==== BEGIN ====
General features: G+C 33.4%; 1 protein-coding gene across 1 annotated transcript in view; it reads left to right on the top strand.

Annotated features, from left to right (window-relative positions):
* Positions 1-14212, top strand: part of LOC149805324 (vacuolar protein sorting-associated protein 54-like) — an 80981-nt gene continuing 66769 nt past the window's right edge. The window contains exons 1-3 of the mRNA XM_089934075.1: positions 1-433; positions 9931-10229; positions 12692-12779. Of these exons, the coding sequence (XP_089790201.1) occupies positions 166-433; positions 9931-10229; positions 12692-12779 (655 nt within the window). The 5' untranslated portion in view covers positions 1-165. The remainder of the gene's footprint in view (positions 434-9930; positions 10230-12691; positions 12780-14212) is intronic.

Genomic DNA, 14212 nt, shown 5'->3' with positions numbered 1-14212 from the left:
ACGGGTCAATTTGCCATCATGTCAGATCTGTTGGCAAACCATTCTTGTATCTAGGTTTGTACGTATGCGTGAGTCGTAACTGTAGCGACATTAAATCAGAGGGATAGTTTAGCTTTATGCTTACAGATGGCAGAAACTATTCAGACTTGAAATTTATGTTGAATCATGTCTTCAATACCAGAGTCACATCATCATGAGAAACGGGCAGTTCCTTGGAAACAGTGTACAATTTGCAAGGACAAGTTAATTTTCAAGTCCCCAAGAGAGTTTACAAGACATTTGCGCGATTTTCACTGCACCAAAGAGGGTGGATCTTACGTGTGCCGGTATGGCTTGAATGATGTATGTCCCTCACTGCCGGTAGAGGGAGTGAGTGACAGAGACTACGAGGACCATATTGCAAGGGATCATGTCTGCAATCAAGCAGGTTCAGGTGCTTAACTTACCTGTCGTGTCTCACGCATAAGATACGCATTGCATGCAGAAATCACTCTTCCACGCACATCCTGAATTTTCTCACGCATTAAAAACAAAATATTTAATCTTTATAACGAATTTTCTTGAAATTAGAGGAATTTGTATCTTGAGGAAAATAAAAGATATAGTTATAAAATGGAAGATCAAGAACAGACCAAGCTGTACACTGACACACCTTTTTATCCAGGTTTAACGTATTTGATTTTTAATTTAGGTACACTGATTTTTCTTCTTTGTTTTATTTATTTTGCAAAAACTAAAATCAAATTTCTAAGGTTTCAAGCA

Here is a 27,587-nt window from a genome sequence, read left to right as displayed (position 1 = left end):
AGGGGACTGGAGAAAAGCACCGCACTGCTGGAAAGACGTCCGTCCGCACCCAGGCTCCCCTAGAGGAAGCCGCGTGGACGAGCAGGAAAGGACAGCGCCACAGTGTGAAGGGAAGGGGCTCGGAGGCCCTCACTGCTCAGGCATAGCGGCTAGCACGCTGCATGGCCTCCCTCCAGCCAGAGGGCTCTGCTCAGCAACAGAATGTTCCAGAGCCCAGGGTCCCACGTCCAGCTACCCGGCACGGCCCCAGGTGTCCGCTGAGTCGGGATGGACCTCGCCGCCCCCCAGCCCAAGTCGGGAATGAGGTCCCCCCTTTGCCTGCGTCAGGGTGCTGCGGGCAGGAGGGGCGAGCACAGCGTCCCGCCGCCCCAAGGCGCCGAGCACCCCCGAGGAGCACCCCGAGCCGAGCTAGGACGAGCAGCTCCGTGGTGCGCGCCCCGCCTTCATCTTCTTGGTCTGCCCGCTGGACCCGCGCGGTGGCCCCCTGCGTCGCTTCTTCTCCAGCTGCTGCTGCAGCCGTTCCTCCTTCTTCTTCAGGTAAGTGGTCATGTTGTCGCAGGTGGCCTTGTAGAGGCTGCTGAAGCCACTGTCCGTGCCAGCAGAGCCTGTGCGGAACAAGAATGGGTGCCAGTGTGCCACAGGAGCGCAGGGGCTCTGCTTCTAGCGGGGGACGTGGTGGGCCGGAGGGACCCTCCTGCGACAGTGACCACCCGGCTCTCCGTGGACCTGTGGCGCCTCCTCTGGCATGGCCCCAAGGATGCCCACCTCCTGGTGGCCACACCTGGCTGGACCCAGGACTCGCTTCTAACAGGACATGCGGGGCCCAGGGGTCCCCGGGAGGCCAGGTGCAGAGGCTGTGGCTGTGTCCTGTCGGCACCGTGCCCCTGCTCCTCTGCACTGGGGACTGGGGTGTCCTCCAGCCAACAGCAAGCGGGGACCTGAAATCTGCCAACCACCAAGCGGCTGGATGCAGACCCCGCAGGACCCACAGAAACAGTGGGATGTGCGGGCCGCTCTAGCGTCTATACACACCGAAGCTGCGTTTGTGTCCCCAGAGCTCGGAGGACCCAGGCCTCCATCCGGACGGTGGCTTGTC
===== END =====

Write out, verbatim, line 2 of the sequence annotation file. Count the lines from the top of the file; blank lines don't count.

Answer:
Annotated features, from left to right (window-relative positions):